Dynamics of Collective Motion: Experiment, Topology, and PDE

Chad Topaz
Department of Mathematics, Statistics, and Computer Science, Macalester College, Saint Paul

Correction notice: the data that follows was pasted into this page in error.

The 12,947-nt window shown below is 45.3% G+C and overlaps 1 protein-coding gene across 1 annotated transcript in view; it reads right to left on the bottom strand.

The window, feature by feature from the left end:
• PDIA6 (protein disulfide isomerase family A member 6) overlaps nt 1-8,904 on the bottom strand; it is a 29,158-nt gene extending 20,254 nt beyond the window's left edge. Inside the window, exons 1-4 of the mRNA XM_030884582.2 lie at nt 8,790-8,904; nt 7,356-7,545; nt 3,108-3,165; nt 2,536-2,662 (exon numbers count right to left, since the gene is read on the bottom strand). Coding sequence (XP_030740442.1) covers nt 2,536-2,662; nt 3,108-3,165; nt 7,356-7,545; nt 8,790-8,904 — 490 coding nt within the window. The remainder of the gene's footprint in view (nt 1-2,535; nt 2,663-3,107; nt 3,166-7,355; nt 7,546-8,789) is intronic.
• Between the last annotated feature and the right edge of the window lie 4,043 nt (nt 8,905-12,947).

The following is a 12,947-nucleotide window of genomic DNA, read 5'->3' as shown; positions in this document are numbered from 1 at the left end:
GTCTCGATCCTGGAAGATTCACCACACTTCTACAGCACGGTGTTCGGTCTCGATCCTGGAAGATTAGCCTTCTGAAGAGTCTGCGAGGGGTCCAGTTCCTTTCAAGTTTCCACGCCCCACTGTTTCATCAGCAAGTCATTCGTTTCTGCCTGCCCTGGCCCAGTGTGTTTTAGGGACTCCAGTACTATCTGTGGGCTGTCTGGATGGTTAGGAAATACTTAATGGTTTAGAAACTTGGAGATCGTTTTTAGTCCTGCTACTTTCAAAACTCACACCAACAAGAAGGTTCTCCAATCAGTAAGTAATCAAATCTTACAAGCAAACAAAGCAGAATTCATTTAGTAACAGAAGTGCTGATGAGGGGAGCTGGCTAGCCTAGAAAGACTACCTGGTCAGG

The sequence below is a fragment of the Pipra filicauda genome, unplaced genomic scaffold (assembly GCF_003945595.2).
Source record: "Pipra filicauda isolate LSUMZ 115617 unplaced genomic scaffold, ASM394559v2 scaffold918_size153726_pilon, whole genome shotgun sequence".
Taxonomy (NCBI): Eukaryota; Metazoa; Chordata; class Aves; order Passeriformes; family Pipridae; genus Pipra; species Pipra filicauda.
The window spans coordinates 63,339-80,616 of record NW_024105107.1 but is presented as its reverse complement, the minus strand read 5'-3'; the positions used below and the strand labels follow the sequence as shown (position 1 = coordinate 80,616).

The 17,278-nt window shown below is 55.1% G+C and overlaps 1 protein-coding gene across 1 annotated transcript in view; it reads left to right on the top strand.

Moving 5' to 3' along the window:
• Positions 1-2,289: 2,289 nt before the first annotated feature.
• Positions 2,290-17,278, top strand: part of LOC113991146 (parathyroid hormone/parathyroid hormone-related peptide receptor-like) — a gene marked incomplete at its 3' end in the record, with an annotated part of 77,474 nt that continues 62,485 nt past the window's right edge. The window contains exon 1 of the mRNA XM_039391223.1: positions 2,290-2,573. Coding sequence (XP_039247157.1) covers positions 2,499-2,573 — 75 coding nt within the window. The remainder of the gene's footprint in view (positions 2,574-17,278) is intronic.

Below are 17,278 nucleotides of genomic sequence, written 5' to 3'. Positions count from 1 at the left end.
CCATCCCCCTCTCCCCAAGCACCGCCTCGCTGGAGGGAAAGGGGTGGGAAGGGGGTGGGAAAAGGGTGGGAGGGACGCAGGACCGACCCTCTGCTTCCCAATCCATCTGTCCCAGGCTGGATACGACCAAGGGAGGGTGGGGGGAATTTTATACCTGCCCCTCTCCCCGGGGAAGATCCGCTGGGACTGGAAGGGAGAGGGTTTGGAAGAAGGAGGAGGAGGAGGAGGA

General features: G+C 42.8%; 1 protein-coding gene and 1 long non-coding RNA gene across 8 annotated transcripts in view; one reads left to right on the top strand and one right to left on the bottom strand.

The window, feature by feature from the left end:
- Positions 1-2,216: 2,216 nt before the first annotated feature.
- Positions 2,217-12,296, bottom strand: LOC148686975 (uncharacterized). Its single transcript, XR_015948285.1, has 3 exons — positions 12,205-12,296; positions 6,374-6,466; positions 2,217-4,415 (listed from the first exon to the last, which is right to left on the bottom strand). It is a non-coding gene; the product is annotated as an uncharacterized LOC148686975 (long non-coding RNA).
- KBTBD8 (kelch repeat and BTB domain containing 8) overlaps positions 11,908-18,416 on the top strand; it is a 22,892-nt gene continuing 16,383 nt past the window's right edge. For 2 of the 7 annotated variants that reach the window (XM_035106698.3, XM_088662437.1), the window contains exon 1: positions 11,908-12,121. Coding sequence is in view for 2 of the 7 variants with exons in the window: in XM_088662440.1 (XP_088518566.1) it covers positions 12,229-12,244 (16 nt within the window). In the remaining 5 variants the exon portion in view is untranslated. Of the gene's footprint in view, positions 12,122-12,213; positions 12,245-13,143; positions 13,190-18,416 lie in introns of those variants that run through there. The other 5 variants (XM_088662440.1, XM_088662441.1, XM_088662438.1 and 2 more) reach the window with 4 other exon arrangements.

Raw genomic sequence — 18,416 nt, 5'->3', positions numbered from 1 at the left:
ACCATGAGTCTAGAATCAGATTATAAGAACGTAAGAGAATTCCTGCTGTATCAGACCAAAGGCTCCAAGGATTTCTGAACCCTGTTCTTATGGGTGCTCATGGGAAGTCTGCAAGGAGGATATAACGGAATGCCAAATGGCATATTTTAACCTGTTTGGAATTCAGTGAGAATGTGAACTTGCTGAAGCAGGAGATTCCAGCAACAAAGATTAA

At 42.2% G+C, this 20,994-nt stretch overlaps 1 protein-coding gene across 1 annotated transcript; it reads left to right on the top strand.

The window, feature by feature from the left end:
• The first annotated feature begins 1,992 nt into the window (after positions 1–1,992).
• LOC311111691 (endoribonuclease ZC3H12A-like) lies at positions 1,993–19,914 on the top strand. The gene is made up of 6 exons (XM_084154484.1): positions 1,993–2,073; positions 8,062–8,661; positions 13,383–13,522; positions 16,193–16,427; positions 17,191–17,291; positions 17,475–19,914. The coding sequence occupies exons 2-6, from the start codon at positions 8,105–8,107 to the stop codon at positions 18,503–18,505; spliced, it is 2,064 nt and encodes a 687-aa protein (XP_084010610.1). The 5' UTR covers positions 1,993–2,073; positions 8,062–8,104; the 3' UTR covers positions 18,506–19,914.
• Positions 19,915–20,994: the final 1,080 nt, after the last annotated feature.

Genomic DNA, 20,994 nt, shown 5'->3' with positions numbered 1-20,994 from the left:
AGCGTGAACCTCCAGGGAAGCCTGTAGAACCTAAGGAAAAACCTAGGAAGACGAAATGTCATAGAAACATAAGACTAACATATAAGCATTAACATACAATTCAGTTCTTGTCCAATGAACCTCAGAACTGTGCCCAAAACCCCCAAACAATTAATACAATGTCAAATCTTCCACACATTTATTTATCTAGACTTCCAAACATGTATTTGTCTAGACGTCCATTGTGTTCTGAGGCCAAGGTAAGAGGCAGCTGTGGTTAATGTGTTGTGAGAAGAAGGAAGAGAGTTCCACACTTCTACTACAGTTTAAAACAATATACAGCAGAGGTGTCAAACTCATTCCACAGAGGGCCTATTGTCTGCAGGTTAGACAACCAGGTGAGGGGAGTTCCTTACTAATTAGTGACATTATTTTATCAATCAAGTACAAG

Biological aggregations such as bird flocks, fish schools, and insect swarms are striking examples of self-organized collective motion. The challenges of collective motion research include determining individual-level behaviors, assessing macroscopic group properties, and elucidating the connection between the two. In this talk, I present representative work addressing each challenge. First, to determine individual-level behaviors, I perform motion tracking experiments on pea aphids and use the data to develop an unbiased correlated random walk model. Second, to assess group-level dynamics, I apply topological data analysis to the influential interacting particle model of Vicsek et al. (1995). This analysis assigns a topological signature to a set of aggregation data and detects dynamical events that are undetected by standard methods. Third, I investigate a nonlocal PDE model for aggregation. In the PDE modeling framework, one can specify individual-level rules and determine the corresponding group behavior. The nonlocal model is well-approximated by a local, degenerate Cahn-Hilliard model that is more amenable to analysis and computation. Using the Cahn-Hilliard model, I demonstrate how environmental factors can suppress the aggregation's peak population density, which is essential for controlling locust outbreaks.